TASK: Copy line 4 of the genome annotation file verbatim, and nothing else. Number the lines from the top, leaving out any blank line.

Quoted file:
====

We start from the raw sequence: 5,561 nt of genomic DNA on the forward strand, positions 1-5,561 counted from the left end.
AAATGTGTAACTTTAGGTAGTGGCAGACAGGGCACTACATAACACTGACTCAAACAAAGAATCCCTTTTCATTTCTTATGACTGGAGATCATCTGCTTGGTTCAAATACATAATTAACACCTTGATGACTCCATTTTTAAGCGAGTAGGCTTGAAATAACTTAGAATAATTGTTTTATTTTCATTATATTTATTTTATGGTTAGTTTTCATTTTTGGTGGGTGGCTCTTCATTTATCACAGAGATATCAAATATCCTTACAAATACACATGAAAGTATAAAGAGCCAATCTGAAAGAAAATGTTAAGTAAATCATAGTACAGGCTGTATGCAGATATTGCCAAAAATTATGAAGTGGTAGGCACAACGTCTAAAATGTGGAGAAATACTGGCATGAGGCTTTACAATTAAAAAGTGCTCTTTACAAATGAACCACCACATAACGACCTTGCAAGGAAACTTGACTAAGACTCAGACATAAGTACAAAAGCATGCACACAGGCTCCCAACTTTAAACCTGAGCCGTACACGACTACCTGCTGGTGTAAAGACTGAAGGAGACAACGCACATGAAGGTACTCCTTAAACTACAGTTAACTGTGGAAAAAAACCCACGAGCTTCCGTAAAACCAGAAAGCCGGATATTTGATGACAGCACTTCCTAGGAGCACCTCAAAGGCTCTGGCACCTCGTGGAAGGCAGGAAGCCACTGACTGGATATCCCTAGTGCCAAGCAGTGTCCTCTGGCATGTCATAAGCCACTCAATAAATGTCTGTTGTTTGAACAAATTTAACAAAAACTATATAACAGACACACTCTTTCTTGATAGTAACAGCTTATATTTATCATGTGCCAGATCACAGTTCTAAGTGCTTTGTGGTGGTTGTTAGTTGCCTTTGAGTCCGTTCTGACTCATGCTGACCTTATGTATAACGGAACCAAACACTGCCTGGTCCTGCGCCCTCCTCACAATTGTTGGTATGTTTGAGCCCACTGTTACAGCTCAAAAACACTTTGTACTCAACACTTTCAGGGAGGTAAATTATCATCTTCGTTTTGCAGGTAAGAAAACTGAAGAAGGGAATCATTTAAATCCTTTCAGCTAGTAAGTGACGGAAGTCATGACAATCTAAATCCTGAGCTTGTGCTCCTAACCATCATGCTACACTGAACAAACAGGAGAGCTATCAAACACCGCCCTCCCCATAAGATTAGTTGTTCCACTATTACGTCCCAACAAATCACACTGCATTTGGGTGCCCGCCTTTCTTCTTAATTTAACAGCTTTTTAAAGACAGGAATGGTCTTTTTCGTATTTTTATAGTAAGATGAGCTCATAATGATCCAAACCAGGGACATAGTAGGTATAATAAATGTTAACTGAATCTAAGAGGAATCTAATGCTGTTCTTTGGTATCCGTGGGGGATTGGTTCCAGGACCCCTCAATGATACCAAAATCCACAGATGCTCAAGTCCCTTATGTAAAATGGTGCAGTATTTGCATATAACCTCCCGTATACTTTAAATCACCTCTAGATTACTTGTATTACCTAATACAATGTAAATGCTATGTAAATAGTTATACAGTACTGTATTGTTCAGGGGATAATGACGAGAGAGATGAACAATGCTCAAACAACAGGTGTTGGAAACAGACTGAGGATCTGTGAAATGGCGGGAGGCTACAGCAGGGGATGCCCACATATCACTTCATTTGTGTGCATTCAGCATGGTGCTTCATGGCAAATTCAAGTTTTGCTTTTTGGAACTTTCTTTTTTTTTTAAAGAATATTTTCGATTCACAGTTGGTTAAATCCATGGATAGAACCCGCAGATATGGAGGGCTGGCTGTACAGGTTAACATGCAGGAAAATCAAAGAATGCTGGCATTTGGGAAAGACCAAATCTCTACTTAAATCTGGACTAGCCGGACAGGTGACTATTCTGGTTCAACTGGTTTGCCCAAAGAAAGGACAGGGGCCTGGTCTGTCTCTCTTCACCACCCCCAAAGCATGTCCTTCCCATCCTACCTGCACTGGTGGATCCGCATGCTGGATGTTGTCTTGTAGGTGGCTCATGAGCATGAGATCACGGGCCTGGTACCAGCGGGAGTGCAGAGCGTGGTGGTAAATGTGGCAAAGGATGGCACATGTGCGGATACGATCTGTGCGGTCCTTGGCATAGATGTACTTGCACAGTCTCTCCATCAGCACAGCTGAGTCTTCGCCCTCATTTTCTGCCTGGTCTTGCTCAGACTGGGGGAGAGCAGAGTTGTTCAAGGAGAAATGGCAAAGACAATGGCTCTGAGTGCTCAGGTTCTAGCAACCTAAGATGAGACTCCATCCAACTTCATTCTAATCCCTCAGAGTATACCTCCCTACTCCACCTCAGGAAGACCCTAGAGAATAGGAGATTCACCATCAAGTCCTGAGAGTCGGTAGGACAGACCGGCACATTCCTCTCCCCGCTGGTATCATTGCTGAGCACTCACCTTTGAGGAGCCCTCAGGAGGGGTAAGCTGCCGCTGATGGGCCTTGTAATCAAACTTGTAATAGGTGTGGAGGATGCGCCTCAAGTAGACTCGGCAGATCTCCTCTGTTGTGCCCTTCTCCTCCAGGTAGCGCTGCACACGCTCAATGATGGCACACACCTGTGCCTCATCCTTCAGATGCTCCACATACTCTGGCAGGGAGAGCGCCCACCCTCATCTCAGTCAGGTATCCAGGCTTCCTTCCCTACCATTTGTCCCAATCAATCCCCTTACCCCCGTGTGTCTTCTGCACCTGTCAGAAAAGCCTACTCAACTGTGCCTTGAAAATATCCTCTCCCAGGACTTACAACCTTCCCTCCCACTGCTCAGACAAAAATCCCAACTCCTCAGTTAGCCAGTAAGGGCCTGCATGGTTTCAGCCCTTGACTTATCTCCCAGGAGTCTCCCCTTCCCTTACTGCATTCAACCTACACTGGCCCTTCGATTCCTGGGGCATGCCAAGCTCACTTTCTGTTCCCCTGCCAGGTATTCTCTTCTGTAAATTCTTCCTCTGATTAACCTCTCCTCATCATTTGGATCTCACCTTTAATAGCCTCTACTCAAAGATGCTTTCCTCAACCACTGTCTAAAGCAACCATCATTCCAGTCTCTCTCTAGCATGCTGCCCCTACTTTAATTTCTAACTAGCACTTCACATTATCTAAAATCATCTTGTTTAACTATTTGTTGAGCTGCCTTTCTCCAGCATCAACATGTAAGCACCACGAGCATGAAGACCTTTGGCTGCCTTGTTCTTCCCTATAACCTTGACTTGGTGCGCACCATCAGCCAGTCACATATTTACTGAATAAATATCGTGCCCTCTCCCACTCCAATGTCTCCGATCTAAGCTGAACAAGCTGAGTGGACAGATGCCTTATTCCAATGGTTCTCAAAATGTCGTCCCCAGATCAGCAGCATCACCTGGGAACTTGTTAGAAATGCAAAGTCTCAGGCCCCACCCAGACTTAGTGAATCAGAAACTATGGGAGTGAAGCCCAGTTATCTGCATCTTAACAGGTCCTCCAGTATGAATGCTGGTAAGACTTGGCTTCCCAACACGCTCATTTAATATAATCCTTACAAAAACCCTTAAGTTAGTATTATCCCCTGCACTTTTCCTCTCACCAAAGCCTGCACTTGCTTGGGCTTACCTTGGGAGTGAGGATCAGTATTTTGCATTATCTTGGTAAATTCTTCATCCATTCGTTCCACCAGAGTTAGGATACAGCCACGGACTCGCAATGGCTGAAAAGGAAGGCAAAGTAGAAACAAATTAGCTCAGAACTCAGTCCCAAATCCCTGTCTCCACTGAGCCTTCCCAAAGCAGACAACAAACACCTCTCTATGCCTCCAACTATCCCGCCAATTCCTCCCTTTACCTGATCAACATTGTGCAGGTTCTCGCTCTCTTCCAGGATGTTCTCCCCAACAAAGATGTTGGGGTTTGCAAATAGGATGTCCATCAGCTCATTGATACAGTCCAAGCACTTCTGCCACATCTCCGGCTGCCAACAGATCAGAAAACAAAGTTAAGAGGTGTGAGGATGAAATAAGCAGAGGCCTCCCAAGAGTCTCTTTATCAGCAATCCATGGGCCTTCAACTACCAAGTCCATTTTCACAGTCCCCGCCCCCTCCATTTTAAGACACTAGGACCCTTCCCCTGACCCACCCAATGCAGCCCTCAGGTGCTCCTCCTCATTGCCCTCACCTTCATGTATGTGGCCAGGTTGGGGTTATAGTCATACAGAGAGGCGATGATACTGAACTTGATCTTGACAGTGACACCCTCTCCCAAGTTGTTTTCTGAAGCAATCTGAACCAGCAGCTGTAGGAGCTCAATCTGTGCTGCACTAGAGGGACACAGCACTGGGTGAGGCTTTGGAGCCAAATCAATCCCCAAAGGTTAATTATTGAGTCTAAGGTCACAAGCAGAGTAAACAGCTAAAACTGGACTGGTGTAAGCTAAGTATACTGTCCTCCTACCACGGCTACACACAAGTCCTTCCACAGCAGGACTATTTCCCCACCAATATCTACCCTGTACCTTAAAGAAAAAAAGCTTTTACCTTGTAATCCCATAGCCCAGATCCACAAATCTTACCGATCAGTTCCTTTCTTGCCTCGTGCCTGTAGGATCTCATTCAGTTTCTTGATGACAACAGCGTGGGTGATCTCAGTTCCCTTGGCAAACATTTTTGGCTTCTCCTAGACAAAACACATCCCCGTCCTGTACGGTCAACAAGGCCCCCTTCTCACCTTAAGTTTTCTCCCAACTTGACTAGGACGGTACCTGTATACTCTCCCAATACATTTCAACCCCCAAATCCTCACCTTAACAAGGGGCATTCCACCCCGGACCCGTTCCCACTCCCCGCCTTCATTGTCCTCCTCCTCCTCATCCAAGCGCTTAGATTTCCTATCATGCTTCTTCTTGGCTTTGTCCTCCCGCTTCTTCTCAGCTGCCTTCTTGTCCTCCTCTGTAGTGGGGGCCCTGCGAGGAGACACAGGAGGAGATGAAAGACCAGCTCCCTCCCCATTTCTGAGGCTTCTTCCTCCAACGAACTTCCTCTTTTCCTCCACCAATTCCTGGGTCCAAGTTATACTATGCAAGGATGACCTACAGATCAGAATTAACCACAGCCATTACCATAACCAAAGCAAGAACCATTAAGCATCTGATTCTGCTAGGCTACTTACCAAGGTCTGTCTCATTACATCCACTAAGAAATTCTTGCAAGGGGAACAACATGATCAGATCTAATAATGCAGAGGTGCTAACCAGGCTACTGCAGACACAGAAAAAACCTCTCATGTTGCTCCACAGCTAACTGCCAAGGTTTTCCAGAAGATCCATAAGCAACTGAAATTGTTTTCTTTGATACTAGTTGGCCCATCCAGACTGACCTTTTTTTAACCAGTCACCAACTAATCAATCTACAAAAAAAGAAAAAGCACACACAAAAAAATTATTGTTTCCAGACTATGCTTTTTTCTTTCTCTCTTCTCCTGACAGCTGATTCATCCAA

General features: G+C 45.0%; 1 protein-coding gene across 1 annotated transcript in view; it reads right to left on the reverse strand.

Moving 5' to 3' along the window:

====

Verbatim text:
Moving 5' to 3' along the window: